Standing in the middle of the Goodwill store, something on the shelf two rows away caught her eye. She walked over to investigate and saw a simple white ceramic bowl sitting amidst a variety of dishware. Perfect.
She walked in and avoided her husband’s eye. He knew immediately she had brought yet another piece of dishware home. Knowing better than to start a fight he just rolled his eyes and muttered mostly to himself. “Now what’s so special about this one, and where are you going to put it?”
She ignored him and went about the task of washing away the accumulated layers of dust and dirt it had acquired from sitting out on the shelf in the store. She lovingly dried it and set it down in the middle of the island granite counter to admire it. Not a chip on it for only $1.99.
Over the next few days, she found many uses for the bowl as she discovered it was just the right size. The right size to set off the green of ripe pears, to serve the potato chips at lunch and the strawberries for dessert
Then one evening as she dried it and set it on the counter she wondered about her fascination with the bowl. She owned much prettier bowls, like the one with an intricate glass leaf design, or the one that’s a beautiful lime green, or the large natural wood bowl that graced her dining room table. By comparison, this one was plain.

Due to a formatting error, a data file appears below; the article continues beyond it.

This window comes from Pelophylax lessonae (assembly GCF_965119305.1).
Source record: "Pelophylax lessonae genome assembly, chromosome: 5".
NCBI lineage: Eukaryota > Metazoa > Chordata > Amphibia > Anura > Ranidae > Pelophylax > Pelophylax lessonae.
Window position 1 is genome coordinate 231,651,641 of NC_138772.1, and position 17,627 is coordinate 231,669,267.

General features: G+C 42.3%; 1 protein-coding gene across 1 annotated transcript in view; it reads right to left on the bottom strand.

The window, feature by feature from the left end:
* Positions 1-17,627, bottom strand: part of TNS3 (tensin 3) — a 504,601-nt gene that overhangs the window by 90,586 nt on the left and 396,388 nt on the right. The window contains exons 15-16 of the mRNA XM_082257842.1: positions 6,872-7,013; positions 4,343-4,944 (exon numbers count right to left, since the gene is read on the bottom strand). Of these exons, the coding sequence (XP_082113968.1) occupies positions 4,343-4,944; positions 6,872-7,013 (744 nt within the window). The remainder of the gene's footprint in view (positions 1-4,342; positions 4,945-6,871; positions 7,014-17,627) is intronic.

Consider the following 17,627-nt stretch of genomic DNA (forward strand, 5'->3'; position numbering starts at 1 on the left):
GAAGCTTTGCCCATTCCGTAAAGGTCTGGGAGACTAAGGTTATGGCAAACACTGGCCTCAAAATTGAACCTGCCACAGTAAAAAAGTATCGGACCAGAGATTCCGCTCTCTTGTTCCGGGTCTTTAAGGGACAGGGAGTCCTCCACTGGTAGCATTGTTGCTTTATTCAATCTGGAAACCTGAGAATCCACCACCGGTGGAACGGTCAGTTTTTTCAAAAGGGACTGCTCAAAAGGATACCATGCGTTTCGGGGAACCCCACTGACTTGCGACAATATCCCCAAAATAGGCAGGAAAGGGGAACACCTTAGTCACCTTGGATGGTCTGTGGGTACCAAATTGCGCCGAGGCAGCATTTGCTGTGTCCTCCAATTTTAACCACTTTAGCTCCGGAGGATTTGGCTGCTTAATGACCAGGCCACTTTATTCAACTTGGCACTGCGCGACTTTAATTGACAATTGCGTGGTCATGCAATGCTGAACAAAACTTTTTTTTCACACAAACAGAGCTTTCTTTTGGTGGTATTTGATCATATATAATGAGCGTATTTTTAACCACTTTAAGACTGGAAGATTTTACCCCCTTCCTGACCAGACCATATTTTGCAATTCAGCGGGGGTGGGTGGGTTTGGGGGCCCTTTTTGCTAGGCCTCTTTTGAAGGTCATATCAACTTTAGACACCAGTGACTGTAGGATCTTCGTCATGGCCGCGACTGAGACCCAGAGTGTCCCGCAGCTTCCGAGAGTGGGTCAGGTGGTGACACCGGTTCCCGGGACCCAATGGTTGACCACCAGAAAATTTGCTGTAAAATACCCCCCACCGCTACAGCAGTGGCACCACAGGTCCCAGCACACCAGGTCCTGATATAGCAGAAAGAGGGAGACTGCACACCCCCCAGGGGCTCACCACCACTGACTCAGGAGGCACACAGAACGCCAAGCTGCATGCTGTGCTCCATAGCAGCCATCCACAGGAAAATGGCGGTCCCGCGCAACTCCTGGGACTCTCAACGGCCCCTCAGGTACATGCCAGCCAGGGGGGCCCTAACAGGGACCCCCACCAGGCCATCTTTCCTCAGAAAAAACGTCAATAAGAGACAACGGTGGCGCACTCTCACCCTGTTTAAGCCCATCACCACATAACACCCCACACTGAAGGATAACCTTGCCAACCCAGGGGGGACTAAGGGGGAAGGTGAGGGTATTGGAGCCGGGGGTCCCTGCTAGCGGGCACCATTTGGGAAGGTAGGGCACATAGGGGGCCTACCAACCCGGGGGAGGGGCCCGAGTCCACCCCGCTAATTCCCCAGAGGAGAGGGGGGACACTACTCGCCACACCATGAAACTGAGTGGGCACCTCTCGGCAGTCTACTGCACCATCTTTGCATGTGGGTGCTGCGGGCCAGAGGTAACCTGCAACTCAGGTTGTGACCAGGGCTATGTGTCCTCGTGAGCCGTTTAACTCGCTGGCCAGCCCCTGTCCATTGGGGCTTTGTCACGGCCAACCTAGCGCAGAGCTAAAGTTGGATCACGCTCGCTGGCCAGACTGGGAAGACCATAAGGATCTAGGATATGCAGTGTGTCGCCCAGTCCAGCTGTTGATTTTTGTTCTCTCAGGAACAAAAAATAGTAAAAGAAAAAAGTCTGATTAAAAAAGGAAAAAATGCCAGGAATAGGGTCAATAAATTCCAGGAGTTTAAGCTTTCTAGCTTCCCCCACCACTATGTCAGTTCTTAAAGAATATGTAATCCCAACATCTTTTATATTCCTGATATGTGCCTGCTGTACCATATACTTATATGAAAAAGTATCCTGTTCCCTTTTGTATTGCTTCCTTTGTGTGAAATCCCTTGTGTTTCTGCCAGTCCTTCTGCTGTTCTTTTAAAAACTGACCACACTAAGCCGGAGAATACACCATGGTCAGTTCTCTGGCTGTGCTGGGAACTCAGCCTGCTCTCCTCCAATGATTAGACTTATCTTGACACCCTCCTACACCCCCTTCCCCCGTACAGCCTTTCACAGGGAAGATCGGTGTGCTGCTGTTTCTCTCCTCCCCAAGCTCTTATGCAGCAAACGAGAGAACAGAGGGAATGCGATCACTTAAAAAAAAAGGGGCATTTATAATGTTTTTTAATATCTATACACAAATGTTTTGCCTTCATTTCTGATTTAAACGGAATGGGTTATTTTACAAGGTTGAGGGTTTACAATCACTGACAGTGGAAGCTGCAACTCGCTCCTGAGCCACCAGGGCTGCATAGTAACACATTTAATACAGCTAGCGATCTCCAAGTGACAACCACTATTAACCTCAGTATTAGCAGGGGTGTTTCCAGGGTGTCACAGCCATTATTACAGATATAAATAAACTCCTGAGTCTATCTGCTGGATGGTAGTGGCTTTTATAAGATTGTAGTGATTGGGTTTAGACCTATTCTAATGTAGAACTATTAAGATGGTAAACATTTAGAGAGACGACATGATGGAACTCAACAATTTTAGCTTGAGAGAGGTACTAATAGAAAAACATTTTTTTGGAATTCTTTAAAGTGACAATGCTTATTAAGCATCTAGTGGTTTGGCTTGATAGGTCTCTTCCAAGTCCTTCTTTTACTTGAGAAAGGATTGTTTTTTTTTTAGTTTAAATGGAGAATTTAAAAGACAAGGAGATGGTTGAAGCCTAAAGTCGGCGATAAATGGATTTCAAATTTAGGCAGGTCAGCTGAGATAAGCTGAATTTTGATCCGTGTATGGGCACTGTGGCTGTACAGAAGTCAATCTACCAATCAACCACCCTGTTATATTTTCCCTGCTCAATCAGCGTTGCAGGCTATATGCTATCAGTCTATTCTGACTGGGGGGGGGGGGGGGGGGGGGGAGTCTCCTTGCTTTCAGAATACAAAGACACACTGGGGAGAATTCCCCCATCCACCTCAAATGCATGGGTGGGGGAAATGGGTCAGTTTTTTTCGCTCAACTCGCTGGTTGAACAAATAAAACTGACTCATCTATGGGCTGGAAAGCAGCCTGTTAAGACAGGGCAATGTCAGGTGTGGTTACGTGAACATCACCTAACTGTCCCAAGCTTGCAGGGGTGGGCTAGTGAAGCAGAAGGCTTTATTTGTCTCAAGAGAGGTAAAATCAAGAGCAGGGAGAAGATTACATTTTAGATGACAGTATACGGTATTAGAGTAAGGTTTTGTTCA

Then it dawned on her. Her grandmother had one almost like it. When entering her grandparent’s home the kitchen table, with its red and white oilcloth, was unavoidable as it almost blocking the entrance to the dining room. She smiled as she could see the bowl now, as if she were there. More cream than white, with no markings, even plainer than hers. She could envision the rest of the kitchen, including her grandmother wearing the print smock-apron she always wore.
Rarely empty, she recalled that the bowl often contained delicious dzailoogs, a braided pastry covered with sesame seeds. At Easter-time, it housed plastic green grass topped with curious brown eggs, dyed by boiling them with onion skins. Other times it served as a container for squares of watermelon with the rinds cut off and sometimes pieces of hard candy.
And now she knew it wasn’t just a simple dish at all, it was a vessel full of memories.